This is the teen from Inglewood who used to peel out of bed and workout at 5:30 in the morning for a shot like this. This is a Laker at heart turned Celtic soul.
“I got four years left, and that might be it,” Pierce told the Boston Globe this summer. “I’m playing for a lot â€“ myself, my team, memories. I have a lot of pride.”
Kobe is electrifying. LeBron is otherworldly. Dwight Howard is monstrous. But how can one describe Pierce? He is a mystery to even those poor souls assigned to guard him. “Ah, I don’t know,” Phoenix guard Mickael Pietrus struggles. “He, ah…I don’t know. He seems slow…but is quick. I don’t know.” Boston’s head coach Doc Rivers calls Pierce a chameleon.
He’s not really a shooter, but can go through hot stretches. Just last season, he shot over 41 percent from behind the arc. He’s not exactly a jolting athlete. But talk about his hops with Chris Bosh, who shriveled up in pain under the basket after Pierce slammed one on him last winter. Pierce does nothing fantastically, but everything deadly. Rivers says he is the ultimate utility man. Believes Ryan, “He has every weapon.”
Pierce plays at a tempo that’s impossible to duplicate. He moves with an ungraspable rhythm, confusing defenders with his body language until he has them on his hip, reacting instead of attacking. Pietrus confesses the 13-year NBA veteran gets everyone with the same moves over and over again.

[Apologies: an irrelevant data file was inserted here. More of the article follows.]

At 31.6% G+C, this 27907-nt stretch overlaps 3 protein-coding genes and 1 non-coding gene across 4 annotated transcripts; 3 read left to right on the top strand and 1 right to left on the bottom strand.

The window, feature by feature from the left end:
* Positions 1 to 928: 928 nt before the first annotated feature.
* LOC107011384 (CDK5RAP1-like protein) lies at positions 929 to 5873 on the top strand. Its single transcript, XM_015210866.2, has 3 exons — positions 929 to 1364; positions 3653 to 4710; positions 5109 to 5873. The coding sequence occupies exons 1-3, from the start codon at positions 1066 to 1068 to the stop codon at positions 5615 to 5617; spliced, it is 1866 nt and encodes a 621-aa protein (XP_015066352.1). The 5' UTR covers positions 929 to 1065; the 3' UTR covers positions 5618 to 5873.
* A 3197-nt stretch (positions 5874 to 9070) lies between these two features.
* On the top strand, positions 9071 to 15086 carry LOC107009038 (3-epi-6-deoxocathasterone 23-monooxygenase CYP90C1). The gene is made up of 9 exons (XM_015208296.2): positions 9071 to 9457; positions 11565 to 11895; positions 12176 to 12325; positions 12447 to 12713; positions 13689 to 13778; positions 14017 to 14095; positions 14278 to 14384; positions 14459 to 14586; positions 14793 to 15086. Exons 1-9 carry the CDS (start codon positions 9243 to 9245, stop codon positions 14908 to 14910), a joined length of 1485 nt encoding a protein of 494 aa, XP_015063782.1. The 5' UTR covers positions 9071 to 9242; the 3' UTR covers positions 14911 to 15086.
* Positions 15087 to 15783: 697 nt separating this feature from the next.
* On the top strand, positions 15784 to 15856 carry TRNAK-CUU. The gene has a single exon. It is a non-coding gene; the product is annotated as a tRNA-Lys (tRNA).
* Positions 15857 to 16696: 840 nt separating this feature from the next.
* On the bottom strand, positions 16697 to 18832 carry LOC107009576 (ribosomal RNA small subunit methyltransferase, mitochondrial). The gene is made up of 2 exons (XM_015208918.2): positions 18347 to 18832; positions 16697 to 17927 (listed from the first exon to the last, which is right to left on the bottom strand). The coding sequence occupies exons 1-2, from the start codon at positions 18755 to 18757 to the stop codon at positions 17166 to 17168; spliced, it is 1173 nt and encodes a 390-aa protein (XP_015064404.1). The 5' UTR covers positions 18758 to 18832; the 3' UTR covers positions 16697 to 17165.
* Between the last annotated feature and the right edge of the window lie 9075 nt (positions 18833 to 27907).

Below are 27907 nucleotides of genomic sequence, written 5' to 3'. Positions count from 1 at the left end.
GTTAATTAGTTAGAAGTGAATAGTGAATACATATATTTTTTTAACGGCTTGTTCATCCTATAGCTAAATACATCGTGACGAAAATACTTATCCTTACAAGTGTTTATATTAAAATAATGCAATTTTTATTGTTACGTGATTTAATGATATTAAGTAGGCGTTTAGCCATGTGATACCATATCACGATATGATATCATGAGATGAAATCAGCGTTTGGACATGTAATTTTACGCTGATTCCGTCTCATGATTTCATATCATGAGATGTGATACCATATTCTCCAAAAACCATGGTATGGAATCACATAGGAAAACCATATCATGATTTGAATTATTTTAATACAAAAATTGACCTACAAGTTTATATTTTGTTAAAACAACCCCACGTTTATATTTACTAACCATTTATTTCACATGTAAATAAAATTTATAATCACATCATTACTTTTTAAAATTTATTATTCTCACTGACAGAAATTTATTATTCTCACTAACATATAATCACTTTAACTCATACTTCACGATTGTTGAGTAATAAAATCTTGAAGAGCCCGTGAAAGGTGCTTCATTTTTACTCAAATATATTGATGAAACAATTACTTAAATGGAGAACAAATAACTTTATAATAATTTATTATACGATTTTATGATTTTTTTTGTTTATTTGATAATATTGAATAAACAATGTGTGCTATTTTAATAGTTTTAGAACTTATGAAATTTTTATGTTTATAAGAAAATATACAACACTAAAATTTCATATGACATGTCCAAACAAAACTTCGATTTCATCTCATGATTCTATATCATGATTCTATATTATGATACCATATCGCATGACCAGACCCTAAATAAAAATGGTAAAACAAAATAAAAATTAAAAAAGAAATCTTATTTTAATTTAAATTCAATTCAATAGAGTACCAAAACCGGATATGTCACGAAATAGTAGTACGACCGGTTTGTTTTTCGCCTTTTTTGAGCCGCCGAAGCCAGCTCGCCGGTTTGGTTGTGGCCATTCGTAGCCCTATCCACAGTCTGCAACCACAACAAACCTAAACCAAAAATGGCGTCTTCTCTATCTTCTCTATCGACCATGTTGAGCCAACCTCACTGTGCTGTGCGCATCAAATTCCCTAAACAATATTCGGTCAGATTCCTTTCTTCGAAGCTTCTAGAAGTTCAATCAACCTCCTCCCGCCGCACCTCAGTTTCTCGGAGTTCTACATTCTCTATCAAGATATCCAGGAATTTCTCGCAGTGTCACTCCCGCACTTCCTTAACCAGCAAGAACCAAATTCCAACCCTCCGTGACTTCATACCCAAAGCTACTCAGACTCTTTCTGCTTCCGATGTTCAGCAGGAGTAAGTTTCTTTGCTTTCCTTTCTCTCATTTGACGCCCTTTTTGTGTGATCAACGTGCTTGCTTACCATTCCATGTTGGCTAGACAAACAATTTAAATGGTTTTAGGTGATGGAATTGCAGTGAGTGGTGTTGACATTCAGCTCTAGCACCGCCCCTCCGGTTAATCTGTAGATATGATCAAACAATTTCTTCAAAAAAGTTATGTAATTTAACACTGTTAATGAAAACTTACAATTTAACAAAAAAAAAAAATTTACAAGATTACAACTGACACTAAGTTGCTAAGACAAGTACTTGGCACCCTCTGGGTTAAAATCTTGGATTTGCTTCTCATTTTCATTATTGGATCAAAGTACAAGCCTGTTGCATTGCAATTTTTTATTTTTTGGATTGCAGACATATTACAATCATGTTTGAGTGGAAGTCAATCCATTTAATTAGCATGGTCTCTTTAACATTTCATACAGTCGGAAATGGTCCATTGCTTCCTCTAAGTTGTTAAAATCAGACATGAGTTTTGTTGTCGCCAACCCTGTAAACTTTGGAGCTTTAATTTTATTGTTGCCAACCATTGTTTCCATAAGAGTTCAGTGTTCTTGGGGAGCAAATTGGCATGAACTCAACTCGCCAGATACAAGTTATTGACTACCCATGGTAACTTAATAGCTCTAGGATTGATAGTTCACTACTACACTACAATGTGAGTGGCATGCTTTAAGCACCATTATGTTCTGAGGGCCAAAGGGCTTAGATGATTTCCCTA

“You never catch him going too fast,” adds Cleveland guard Daniel Gibson. “You never catch anybody speeding him up. He always does exactly what he wants to do. And that’s tough to guard.”
Call it a survival tactic. His high school coach believes deception is a huge part of Pierce’s success.
“A lot of people look at him and they might think that he is slow,” admits Roy. “But his first step is so incredibly fast, I think he’s able to allude a lot of people into thinking that he’s slow.”
It all comes together to create one of the best one-on-one players of the modern era. As other wing players came and went â€“ Tracy McGrady, Vince Carter â€“ Pierce remained consistent.